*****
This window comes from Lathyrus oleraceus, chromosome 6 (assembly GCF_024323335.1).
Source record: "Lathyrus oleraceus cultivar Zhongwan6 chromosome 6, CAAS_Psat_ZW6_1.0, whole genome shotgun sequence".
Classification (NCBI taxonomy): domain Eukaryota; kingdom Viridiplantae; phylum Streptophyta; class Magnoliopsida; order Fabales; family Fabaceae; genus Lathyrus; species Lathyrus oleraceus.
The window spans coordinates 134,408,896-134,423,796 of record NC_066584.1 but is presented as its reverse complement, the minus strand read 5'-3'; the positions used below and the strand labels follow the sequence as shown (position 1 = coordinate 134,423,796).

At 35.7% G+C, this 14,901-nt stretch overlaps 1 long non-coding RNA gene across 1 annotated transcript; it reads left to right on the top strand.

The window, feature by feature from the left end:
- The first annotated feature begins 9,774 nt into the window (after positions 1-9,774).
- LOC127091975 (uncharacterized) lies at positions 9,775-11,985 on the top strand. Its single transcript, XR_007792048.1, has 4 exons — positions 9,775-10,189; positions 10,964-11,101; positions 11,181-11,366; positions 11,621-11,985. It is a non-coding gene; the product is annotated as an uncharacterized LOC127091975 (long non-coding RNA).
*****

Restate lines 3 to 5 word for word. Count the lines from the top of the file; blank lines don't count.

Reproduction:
Classification (NCBI taxonomy): domain Eukaryota; kingdom Viridiplantae; phylum Streptophyta; class Magnoliopsida; order Fabales; family Fabaceae; genus Lathyrus; species Lathyrus oleraceus.
The window spans coordinates 134,408,896-134,423,796 of record NC_066584.1 but is presented as its reverse complement, the minus strand read 5'-3'; the positions used below and the strand labels follow the sequence as shown (position 1 = coordinate 134,423,796).

At 35.7% G+C, this 14,901-nt stretch overlaps 1 long non-coding RNA gene across 1 annotated transcript; it reads left to right on the top strand.